Dreidel: The Wisdom of the Game
By Miriam Lottner
Celebrating Chanukah with my kids, I experienced a bit of a revelation.
As they spun their dreidels (or as we call them in Israel sivivonim - סביבונים) and talked about the story of the Maccabees and the fight against religious persecution, I realized that the Sages from 3000 years ago had really been on to something.
I stared at that dreidel and realized there are transcendent rules about the universe that span the millennium. And all could be learned from a dreidel.
Let me give you the scenario:
3000 years ago, people were living in mud, straw, clay and stone houses. Water was drawn by hand from a well. Transportation was by horse, or camel, or on foot. The wheel was the way to get stuff done - to ground olives to produce olive oil, to ground wheat to make pita in a communal oven. And while folks labored for every morsel of food, stepped on grapes in a stone wine press, and lived by the work of their hands, kids were playing.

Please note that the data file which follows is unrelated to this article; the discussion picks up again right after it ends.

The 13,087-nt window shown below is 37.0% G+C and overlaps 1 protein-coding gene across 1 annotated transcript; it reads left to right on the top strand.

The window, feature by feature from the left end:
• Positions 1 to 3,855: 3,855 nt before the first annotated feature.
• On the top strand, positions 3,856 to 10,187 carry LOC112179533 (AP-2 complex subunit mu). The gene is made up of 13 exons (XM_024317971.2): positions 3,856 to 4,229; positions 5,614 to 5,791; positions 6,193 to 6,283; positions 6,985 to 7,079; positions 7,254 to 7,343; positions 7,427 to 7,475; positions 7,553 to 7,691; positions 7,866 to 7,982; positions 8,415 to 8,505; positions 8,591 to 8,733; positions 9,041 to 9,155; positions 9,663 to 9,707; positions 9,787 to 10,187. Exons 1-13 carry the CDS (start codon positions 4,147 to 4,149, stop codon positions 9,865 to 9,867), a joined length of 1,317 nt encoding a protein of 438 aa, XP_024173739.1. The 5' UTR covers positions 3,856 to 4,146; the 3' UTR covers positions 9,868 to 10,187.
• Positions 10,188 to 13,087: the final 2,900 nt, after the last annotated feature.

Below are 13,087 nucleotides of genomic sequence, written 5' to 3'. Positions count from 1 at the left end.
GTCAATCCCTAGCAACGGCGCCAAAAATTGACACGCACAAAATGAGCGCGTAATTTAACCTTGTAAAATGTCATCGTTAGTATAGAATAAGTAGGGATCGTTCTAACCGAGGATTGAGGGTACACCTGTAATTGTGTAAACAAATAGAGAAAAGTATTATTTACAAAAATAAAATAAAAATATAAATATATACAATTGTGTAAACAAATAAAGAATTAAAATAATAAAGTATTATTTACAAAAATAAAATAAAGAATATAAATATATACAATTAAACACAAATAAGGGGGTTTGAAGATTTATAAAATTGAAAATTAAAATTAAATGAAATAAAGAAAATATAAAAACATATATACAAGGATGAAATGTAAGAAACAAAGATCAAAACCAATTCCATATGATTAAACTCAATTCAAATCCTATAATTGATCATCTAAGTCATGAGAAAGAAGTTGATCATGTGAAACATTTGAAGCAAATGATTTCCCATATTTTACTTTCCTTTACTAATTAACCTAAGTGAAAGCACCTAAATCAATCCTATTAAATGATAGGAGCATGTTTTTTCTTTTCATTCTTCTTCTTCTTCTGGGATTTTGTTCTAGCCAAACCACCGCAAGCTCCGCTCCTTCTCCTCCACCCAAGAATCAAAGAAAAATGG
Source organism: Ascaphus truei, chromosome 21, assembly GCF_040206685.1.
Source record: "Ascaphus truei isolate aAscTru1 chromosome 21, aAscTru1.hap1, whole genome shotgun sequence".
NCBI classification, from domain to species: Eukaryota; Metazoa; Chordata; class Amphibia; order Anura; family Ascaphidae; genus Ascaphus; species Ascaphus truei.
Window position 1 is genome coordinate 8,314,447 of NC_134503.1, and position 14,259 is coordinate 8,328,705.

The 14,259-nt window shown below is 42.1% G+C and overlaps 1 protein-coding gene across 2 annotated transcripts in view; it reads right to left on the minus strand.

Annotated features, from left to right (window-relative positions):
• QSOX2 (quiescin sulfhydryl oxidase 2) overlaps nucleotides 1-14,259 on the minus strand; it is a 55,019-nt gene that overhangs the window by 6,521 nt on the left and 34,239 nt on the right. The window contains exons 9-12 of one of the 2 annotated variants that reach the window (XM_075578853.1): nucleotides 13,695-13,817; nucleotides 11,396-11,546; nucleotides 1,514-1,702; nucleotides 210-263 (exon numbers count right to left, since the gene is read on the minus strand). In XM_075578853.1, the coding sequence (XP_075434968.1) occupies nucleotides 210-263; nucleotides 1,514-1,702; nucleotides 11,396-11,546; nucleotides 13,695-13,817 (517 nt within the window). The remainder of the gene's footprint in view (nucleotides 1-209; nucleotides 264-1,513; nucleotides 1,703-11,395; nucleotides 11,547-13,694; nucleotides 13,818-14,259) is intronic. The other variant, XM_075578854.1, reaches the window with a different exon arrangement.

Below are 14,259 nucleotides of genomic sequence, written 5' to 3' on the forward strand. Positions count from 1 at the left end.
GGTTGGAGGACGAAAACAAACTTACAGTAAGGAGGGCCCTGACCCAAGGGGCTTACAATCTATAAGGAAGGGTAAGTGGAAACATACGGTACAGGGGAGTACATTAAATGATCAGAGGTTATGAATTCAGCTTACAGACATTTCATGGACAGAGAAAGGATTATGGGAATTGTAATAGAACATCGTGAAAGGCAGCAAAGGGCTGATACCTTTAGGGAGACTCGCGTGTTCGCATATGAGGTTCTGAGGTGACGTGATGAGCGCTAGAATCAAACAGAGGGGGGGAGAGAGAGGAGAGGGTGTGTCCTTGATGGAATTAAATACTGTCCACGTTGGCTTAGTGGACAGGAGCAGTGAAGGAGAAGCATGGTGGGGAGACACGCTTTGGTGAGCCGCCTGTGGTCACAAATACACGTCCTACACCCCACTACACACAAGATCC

With sticks and stones and acorns and sand, all kids, everywhere, played - as children from the dawn of time have always done and will always do.
So while none of the other things surrounding that lifestyle are still things most folks do, kids still play. And therein lies the brilliance of the Sages. They asked themselves how to ensure that Jewish children would remember what happened to the Maccabees. How to remember the great miracle of the 8 nights of light. And so they made a game to teach about the great miracle that happened here (or for those who live in the diaspora, it’s the great miracle that happened there.
Because while empires would come and go, nation states would fall and rise, a game that told a story - THAT children would remember and pass down to their children, and their children's children.
And so it was that my family and I came to be playing that same exact game, 3000 years later, not very far from where the very first dreidel game was invented. In fact, we can get to the caves of the Maccabees in our car in about 20 minutes. But that same game survived invasions by Rome, Greece, Europe, the Inquisition, the Ottomans, Nazi Germany, and 70 years of war in the Middle East. That game has been around the world and back again. Because no matter what happens, children around the world will continue to play.